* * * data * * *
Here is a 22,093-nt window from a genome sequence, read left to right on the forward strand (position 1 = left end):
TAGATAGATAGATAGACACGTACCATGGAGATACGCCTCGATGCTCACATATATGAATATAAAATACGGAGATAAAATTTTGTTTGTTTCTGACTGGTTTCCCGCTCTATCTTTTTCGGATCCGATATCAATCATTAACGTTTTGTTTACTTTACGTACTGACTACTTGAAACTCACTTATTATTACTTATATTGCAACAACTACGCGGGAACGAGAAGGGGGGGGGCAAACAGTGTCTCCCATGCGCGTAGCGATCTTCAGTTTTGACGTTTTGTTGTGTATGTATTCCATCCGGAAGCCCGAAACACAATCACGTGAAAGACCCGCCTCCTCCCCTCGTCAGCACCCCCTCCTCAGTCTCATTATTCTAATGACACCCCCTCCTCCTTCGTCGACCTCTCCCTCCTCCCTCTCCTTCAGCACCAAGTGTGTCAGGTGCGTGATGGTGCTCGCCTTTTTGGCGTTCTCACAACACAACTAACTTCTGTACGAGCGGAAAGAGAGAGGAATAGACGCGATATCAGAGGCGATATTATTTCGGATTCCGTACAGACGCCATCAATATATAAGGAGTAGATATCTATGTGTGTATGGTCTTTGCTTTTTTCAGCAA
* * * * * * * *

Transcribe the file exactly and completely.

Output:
Here is a 22,093-nt window from a genome sequence, read left to right on the forward strand (position 1 = left end):
TAGATAGATAGATAGACACGTACCATGGAGATACGCCTCGATGCTCACATATATGAATATAAAATACGGAGATAAAATTTTGTTTGTTTCTGACTGGTTTCCCGCTCTATCTTTTTCGGATCCGATATCAATCATTAACGTTTTGTTTACTTTACGTACTGACTACTTGAAACTCACTTATTATTACTTATATTGCAACAACTACGCGGGAACGAGAAGGGGGGGGGCAAACAGTGTCTCCCATGCGCGTAGCGATCTTCAGTTTTGACGTTTTGTTGTGTATGTATTCCATCCGGAAGCCCGAAACACAATCACGTGAAAGACCCGCCTCCTCCCCTCGTCAGCACCCCCTCCTCAGTCTCATTATTCTAATGACACCCCCTCCTCCTTCGTCGACCTCTCCCTCCTCCCTCTCCTTCAGCACCAAGTGTGTCAGGTGCGTGATGGTGCTCGCCTTTTTGGCGTTCTCACAACACAACTAACTTCTGTACGAGCGGAAAGAGAGAGGAATAGACGCGATATCAGAGGCGATATTATTTCGGATTCCGTACAGACGCCATCAATATATAAGGAGTAGATATCTATGTGTGTATGGTCTTTGCTTTTTTCAGCAA